Hillary Clinton was back yesterday, taking “absolute personal responsibility” by blaming Russia, James Comey, and misogyny for her second presidential election loss. If the election had taken place on October 27, Clinton maintained, she’d be president. Perhaps if we all lived in a vacuum where the electorate ignored everything the Democratic Party’s flawed nominee had said and done (and tried to hide), she may well be in the White House — although even that’s debatable.

Clinton’s counterfactual tale about the infamous “Comey letter” has been a security blanket for many Democrats. But, as luck would have it, the FBI director was testifying in front of a Senate Judiciary Committee today, and he reminded us of some factors that Clinton ignored. That’s because even if we concede that Comey’s letter to Congress helped sink Clinton, Hillary deserved that letter, and the FBI director had no choice but to send it.

In essence, what many Democrats have been arguing for the past six months is that Comey should have actively buried evidence that was pertinent to an ongoing congressional investigation — one that, incidentally, had turned up plenty of potential wrongdoing — because it might hurt their preferred candidate’s chances.

On Tuesday, Comey, in fact, confirmed that the FBI had learned that classified emails were forwarded from Clinton’s email account by Clinton aide Huma Abedin to her husband Anthony Weiner so he could print them out. (This appears to be illegal, but perhaps all those immunity deals Comey was handing out came in handy.) Her computer, like other servers and laptops that Hillary’s staff tried to dispose of, hide, clean, and whatnot, were supposed to have been in the hands of the FBI.

It’s worth pointing out that everything in the Comey letter was almost surely going to leak anyway. Not only because of its connection to the Hillary investigation but because of this “fella Anthony Weiner,” as Comey referred to him today, had access to classified information. That may not have made things any better for Hillary, but it certainly would have made the FBI look like it was actively protecting a candidate — which is undoubtedly why Comey said it was potentially “catastrophic.”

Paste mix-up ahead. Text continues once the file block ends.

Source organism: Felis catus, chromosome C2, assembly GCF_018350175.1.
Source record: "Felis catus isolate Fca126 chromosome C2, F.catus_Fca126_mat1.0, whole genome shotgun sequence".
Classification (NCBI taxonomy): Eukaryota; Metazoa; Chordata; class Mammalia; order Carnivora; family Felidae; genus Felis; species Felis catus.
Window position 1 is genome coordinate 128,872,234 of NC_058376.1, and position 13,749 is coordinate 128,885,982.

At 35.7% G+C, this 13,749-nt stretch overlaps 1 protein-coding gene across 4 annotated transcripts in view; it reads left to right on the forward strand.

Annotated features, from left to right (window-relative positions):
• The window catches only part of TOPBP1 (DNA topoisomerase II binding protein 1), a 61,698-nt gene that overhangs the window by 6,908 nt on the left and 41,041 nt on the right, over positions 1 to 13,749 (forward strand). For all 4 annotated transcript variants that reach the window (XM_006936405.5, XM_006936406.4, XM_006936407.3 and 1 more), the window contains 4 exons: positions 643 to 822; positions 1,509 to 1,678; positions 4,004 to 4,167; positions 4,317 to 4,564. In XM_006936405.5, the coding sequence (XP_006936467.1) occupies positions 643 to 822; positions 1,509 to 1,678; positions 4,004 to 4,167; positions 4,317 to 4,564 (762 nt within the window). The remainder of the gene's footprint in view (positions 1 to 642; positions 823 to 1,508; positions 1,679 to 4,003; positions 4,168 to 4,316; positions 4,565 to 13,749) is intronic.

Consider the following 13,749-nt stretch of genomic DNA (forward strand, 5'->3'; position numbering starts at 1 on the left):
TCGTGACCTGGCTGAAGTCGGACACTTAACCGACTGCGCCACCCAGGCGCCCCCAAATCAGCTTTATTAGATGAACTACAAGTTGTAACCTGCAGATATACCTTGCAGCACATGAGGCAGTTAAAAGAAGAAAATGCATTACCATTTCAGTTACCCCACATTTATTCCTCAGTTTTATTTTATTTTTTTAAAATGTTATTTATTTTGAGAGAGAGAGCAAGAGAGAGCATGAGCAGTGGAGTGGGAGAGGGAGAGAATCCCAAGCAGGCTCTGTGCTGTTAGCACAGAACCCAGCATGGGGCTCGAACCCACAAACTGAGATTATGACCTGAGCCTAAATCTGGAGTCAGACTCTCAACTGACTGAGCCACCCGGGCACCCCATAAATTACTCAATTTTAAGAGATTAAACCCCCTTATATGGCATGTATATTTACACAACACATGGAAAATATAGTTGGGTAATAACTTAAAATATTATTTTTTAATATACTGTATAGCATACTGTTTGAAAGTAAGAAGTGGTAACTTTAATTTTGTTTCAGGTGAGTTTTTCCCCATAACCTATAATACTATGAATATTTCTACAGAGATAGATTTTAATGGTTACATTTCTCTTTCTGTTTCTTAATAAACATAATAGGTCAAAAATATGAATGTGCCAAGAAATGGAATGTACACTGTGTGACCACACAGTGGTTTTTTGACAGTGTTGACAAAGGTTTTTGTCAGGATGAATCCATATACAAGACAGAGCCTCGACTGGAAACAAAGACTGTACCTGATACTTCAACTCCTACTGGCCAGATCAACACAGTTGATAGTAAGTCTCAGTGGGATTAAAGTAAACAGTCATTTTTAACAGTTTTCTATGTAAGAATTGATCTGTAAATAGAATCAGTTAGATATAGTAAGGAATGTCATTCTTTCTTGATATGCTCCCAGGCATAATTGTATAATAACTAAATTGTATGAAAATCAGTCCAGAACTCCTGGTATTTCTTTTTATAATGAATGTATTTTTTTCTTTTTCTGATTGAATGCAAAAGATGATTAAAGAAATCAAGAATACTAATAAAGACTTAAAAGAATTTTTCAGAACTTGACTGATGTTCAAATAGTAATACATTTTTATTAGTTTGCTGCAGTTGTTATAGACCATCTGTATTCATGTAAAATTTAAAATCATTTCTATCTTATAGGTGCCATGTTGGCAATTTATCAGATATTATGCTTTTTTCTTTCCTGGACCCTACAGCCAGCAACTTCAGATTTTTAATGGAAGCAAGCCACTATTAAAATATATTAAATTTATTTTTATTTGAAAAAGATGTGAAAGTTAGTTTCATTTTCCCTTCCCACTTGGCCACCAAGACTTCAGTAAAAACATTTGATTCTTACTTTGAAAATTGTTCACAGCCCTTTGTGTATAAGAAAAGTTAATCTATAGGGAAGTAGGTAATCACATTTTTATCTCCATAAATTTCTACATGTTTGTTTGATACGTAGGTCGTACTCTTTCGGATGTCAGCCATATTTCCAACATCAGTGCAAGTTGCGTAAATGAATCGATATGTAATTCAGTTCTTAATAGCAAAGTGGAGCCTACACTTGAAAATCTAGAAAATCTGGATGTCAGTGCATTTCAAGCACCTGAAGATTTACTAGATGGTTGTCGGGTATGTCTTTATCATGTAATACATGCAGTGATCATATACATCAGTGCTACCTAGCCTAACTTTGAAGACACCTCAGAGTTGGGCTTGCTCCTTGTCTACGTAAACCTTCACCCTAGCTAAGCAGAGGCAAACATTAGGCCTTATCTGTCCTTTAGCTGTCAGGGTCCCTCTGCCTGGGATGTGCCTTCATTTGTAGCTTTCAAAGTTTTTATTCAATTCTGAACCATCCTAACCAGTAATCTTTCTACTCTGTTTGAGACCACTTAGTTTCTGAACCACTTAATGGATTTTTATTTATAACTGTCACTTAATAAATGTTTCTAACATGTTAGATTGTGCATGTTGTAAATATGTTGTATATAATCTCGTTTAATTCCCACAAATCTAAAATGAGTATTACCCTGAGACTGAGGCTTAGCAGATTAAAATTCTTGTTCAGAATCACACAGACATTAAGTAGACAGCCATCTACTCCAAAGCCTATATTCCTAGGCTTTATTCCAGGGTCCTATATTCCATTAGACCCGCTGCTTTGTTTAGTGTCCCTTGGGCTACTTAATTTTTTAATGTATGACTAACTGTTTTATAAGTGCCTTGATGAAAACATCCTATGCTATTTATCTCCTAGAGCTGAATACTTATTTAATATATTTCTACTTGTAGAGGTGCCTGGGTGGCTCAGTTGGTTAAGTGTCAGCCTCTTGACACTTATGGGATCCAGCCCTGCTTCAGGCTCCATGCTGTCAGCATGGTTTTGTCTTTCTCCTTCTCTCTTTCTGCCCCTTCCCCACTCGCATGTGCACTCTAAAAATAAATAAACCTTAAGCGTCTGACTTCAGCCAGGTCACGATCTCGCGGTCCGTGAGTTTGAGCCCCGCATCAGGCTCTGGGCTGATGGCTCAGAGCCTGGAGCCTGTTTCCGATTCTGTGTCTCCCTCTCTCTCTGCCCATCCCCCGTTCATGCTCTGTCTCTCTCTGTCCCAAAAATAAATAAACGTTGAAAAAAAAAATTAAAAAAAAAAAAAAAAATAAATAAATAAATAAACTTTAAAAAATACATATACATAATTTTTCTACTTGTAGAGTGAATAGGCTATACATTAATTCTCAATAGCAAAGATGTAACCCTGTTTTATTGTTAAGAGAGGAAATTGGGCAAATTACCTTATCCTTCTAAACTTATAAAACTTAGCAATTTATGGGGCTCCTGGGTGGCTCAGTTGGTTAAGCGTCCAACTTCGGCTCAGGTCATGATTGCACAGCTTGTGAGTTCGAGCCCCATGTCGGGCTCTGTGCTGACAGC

Whatever his political calculations, however, there was simply no reason for him not to apprise Congress of that kind of discovery. As this article by Newsweek pointed out at the time, Comey had an ethical obligation to inform Congress despite the best contrary efforts of overt partisans like Attorney General Loretta Lynch. Not only because Department of Justice rules maintain that relevant committees should be apprised of new evidence, but because Comey had informed Congress that he had completed its review. Once he did that, and once he came into possession of significant evidence that would have to be examined by the FBI, Comey had a duty to notify Congress to amend his initial testimony, which was no longer true.

Setting all that aside, however, it’s also worth reiterating that it was Hillary, not Comey, who initially set up a secret server to circumvent transparency, likely to hide favor-trading related to her foundation. It was Hillary, not Comey, who sent unsecured classified documents through that server, although she almost surely knew it was wrong. (The New York Times had pointed out chances are high that these documents were intercepted by foreign powers.) It was Hillary, not Comey, who was responsible for attempts to destroy all evidence related to that server. It was Hillary’s people, as Comey noted in his original congressional testimony, that had “cleaned their devices in such a way as to preclude complete forensic recovery.” And it was Hillary’s aide who failed to inform the FBI about classified emails on her computer.

It was Hillary who ran a poor campaign and lost to one of the most unpopular presidential candidates in history. As David Axelrod pointed out today, she never took responsibility for any of it:

But Jim Comey didn’t tell her not to campaign in Wisconsin after the convention. Jim Comey didn’t say to put any resources in Michigan until the final week of the campaign. And one of the things that hindered her in the campaign was a sense that she never fully was willing to take responsibility for her mistakes, particularly that server. And, you know, so if I were her, if I were advising her, I would say don’t do this, don’t go back and appear as if you are shifting responsibility off of yourself. She said the words ‘I am responsible,’ but everything else suggested she doesn’t feel that way and I don’t think that helps her in the long-run. So if I were her, I would move on.

Moreover, as Comey basically admitted again today, Clinton had clearly broken the law. The only struggle was proving intent (though gross negligence was the standard.) So rather than smearing Comey, Clinton should be thanking him for not suggesting she be indicted.

LEAVE A REPLY